Free yourself, success will follow

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I believe in a holistic approach to athleticism and management. For me, the power of the mind-body connection has been as undeniable as the effectiveness of a diverse training regimen.

Too often athletes and managers embrace a known comfort zone. They run and ride the same route, hold the same meetings with agendas updated from last week, go through the same gym routine with the same weights, handle the same disciplinary issues again and again until a policy is developed to formalize their now mundane response.

If this is you, you’re losing fitness, effectiveness, and your mind is becoming stale.

Now wait George, I work hard and my mind’s engaged. That workout I do after work keeps me in shape and helps me unwind. I’m on the go all day long and hardly have enough hours to get everything done.

I’d be more impressed if I didn’t have higher expectations for you. Others can be mediocre or good, you can be great.

Never mistake activity for productivity.

So, here’s the secret; it’s the difference between a To Do list and measuring your progress. A To Do list is a treadmill that keeps turning…forever; items on the list, off the list, on, off…Measurements graph our progress on our journey from good to great, motivating us to keep going, change our course, and respond to challenges.

A few great measures are:

  • Use your favorite ride or run course as a test once a month. Perhaps you want to see if you can go faster within the same distance, or maybe you want to go a mile more. Document your progress so you can see how you’re doing and make plans to keep improving.
  • Invest in an employee satisfaction survey, or enter your workplace in a Best Places to Work competition, find the sample questionnaire and make sure you’re hitting all the bases. Measuring employee satisfaction makes it a business priority.
  • Explore new approaches to your athletic and professional life. Take risks and get outside of your comfort zone by venturing into the weight room, volunteering to chair a task force, or hiring a coach to take a look at your form. Commit to one outside-the-box effort a month, then make it a way of life.

Our minds and bodies adapt to routines, which is why we must change things up regularly. Remember, stale is stale, whether it feels like hard work or not. You’re capable of so much more.

People vs. Pods

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Let’s talk about headphones…

Training alone? Put em on! Crank up that sweaty soundtrack. I’m a fan who acutely understands music’s powerful influence on exercise.

Add people to the equation and you lose me.

When training with others or racing, headphones are great dividers. Your ‘leave me alone’ statement resonates, even though it may be unintentional.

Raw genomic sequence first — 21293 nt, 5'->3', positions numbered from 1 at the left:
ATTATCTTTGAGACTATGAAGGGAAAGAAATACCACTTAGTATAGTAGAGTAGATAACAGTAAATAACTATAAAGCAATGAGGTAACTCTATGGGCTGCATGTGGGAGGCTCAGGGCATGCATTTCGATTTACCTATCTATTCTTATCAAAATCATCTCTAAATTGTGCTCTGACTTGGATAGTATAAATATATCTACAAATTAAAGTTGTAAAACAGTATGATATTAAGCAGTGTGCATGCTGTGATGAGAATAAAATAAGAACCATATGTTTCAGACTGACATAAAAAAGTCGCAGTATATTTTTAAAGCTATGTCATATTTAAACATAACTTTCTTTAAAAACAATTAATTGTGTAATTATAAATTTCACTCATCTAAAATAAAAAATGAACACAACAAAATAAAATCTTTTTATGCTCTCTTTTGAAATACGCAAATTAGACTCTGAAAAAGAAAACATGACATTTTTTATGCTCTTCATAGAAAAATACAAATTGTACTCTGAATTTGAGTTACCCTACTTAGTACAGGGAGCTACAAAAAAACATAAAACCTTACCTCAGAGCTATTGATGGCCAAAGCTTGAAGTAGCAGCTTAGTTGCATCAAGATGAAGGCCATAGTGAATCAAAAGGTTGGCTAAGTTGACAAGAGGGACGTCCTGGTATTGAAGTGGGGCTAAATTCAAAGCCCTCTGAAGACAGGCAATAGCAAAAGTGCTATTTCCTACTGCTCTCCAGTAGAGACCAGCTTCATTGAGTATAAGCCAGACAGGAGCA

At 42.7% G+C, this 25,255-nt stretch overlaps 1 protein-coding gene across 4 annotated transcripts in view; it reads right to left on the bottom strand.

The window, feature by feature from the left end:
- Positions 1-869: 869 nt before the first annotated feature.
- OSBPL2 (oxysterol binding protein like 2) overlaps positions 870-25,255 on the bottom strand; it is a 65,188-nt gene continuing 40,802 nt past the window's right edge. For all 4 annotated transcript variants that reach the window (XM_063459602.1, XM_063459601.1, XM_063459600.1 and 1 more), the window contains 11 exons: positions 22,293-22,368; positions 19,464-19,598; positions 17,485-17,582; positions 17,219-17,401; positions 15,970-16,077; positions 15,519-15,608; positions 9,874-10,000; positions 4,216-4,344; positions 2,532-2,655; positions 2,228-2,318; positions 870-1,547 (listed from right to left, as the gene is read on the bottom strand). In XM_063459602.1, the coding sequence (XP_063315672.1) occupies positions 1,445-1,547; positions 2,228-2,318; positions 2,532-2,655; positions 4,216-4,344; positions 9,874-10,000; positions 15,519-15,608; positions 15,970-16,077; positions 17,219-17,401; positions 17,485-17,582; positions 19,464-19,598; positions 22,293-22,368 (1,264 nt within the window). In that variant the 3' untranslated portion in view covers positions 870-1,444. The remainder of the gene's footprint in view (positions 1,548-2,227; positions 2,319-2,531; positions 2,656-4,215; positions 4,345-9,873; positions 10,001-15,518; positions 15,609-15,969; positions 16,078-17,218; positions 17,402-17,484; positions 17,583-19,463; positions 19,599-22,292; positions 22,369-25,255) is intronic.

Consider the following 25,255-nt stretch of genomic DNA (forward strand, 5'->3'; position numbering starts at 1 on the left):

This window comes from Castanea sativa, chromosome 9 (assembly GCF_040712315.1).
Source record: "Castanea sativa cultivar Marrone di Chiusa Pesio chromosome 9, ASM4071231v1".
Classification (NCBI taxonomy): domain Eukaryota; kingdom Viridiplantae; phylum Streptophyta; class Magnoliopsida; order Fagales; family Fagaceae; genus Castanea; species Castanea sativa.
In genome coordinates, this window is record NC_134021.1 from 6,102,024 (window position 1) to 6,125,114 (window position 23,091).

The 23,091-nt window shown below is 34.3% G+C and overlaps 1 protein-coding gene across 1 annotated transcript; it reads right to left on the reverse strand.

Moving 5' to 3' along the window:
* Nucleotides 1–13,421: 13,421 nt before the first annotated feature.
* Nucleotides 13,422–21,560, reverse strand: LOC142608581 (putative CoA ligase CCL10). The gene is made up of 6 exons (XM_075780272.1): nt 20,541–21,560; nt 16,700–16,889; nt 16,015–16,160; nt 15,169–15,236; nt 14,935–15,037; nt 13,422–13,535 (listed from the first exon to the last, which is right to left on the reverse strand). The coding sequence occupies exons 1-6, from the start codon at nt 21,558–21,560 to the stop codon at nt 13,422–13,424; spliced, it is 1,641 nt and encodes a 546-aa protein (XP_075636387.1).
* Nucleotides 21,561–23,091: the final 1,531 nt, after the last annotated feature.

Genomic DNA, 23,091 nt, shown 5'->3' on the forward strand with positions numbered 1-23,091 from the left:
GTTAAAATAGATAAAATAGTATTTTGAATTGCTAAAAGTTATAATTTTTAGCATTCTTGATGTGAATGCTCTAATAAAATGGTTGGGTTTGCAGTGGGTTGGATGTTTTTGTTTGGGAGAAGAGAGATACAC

The advent of ‘get off your butt and train for something’ apps has been awesome. Thousands have downloaded training plans and begun a healthier journey without the intimidation of joining a group. I get that. Comes a time, though, when the crutch must be hung up, when pods bow to people.

There’s a moment in every group training session or race when a comment is appropriate, even helpful. I’m not advocating a 10K long conversation, but there’s something comforting about briefly commiserating about that upcoming hill or encouraging someone to keep going strong.

Now, let’s talk about telephones…

My first suit and tie position was in marketing with United Way of Dutchess County. Our President and CEO was Jack Durkin, a master in schmoozing the powers-that-were to benefit a slew of local non-profits. My first day produced my first meeting with Jack. He’s about to make a point when we’re interrupted by a buzz on his phone.

“Mr. Durkin, Mr. Mack is on the phone.”

“Thanks, please tell him I’ll call him back, I’m in here with George. Also, no more interruptions please.”

I was more important to Jack Durkin than the President and CEO of Central Hudson Gas & Electric Corp.

The message was loud and clear; I mattered. I was pumped, honored, and engaged.

When you’re with an employee:

  • Don’t answer the phone – don’t even look at it if it rings.
  • If you have room set up a place to sit and talk separate from your desk.
  • Eye contact, eye contact, eye contact…

When you’re with an employee there is nothing more important than that person, right there, in front of you. If anything less than a fire distracts you, you’re simply being disrespectful, even if it is unintentional.

Like headphones in a race…